Which is the best choice for you? Ah, now, there's the rub. Like so many things connected with taking distributions from a retirement plan... it depends. The factors involved include your desire to retain the stock (Do you have some emotional attachment to it? Do you just want to be rid of any association with that employer?), your income tax situation, and your estate-planning desires.

Let's consider a hypothetical person who we'll call Vespasian. Vespasian is in the 28% federal income tax bracket and expects to stay there in retirement. Vespasian likes his company, believes its prospects are good, and wants to retain the shares he owns. At the same time, he wants to minimize any taxation issues for his heirs after he dies. Vespasian has 1,000 shares of company stock in his plan with a cost basis of $10 per share. The stock's market value at Vespasian's retirement is $50 per share. He expects those shares to increase in value at a rate of 9% per year. He is considering a transfer of these shares to either an IRA or a non-IRA account.

If Vespasian puts the shares in his IRA, he has no immediate tax impact to worry about. But he could still sell the stock immediately, withdraw the $50,000 in sales proceeds from his IRA, and pay federal income taxes of $14,000, thus netting a total of $36,000. (Note: He could also get the same result by using the fourth option. Any subsequent gains at the time of a future sale would then be eligible for capital gains treatment.)

Most likely, though, Vespasian will let the shares sit in his IRA. At a 9% expected growth rate, his shares would be worth $76,931 in five years. If he cashed in those shares at that time or if he died, then he or his heirs (ignoring the spouse's ability to take over his IRA) would face a federal income tax bill of $21,541. That means he or his heirs would net $55,390 after paying the federal income tax due on the sale.

For comparison, if Vespasian takes the shares today, he would pay $2,800 in ordinary federal income taxes on his $10,000 cost basis. He could then immediately sell those shares for $50,000 and pay long-term capital gains taxes of $8,000 to net $39,200 (after we also consider his original tax bill). That's some $3,200 more than the IRA would produce following the same procedure. But, again, it's more likely Vespasian would wait before cashing in those shares. In five years, the shares would sell for $76,931 just as they would in the IRA. His gain, though, would be taxed at a capital gains rate of 20%, which means his tax bill would be $13,386, and he would net $60,745 after we also deducted the original tax bill he paid on those shares at retirement.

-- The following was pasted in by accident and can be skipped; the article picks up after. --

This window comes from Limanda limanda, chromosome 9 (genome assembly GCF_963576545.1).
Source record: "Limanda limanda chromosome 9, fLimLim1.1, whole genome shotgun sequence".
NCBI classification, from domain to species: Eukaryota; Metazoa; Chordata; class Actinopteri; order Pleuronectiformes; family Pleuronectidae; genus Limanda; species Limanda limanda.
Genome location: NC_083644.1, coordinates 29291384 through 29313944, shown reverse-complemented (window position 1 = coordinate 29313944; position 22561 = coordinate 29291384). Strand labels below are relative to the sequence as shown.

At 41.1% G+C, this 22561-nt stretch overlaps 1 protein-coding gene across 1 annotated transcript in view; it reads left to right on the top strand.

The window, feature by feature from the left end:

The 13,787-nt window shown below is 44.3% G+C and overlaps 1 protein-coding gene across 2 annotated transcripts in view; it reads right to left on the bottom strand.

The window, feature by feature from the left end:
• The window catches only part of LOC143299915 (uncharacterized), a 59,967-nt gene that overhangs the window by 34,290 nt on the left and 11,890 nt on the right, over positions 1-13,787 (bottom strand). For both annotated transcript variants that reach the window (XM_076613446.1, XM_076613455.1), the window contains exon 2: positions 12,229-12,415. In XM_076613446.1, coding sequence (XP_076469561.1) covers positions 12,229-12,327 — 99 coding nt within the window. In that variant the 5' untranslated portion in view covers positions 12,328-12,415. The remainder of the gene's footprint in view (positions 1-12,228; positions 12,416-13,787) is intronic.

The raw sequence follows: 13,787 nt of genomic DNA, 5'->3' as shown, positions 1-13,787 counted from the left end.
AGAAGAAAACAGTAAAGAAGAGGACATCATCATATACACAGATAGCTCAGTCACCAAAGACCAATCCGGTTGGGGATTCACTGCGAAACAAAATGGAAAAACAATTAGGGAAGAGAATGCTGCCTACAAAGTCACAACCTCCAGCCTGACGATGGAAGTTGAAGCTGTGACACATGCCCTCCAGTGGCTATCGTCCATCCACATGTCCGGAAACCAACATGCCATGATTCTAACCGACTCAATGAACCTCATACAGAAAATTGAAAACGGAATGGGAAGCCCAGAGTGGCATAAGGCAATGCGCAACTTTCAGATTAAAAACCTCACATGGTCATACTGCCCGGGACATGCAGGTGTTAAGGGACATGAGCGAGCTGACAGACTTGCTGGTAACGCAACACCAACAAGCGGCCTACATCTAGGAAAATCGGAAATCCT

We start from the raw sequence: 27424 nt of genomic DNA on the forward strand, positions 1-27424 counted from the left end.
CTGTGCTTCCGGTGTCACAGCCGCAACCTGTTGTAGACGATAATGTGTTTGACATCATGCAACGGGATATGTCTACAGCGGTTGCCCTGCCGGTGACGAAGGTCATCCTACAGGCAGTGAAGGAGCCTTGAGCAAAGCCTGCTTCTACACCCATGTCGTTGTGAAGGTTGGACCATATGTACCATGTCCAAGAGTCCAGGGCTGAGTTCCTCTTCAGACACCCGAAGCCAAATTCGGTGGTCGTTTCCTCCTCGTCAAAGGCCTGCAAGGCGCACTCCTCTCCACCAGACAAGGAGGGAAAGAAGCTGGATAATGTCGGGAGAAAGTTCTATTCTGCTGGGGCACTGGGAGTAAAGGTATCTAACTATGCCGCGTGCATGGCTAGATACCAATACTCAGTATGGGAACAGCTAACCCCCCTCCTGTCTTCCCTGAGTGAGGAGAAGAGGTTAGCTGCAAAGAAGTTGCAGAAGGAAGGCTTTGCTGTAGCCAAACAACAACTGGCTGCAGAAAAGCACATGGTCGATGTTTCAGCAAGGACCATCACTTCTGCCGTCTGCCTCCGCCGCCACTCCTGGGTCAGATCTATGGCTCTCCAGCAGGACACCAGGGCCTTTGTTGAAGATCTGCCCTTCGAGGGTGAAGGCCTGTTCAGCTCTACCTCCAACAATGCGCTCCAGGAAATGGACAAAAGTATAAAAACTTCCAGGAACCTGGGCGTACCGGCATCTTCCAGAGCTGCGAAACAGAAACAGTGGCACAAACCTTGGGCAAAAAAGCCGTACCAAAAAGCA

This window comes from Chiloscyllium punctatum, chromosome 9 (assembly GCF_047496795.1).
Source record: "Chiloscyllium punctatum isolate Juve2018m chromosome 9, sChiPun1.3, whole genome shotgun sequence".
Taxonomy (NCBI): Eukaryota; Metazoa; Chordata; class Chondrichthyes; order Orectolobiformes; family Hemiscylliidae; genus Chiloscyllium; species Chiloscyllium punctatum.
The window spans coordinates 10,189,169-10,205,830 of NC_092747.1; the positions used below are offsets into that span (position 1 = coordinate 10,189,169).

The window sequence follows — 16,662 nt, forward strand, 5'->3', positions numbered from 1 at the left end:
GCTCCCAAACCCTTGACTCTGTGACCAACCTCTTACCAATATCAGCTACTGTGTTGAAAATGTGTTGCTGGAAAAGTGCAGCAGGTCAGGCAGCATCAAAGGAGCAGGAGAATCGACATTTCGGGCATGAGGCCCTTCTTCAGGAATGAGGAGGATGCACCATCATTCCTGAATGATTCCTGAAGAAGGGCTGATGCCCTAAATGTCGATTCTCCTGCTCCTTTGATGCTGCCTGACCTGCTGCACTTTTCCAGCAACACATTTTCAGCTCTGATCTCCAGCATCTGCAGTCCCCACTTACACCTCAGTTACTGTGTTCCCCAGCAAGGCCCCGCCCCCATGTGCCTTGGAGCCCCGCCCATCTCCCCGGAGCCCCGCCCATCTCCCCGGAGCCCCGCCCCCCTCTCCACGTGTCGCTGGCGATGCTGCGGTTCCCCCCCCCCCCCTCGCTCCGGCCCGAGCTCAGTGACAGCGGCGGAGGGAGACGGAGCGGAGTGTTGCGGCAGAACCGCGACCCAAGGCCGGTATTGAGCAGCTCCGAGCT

If we consider the lost "opportunity cost" as 9% on that original tax payment of $2,800, then we should deduct another $1,508 in foregone earnings on that $2,800 as well. That would make Vespasian's actual net $59,237, a sum that's still $3,847 greater than that produced by the IRA option. And if Vespasian died five years from now, prior to selling those shares? His heirs would take the stock with a basis equal to its market value at the time of Vespasian's death less the unrealized appreciation in the shares when Vespasian received them ($40,000). Their basis would be $36,931 ($76,931 less $40,000).

If they sold everything immediately, they would owe Uncle Sammy a long-term capital gains tax on the unrealized appreciation of $40,000, for a maximum long-term capital gains tax of $8,000. They would owe nothing on the gain from the date of Vespasian's retirement to the date of his death. Vespasian's heirs would thus net $68,931, some $13,500 more than they would have if the shares were in Vespasian's IRA. If they continue to hold those shares, all gains above their basis will be taxed at long-term capital gains rates in the year of sale regardless of how long they hold them.

In Vespasian's case, taking the stock and paying federal income taxes on the cost basis seems the Foolish way to go. By doing so he lessens the potential tax burden for both himself and his heirs. Faced with a similar distribution choice at retirement, that approach may be appropriate for you, too. You'll have to run the numbers to be sure, but at least you're aware of the option.

OK, now you have a general idea of how to take retirement plan and stock distributions. What's next? Getting the Loot to an IRA, that's what.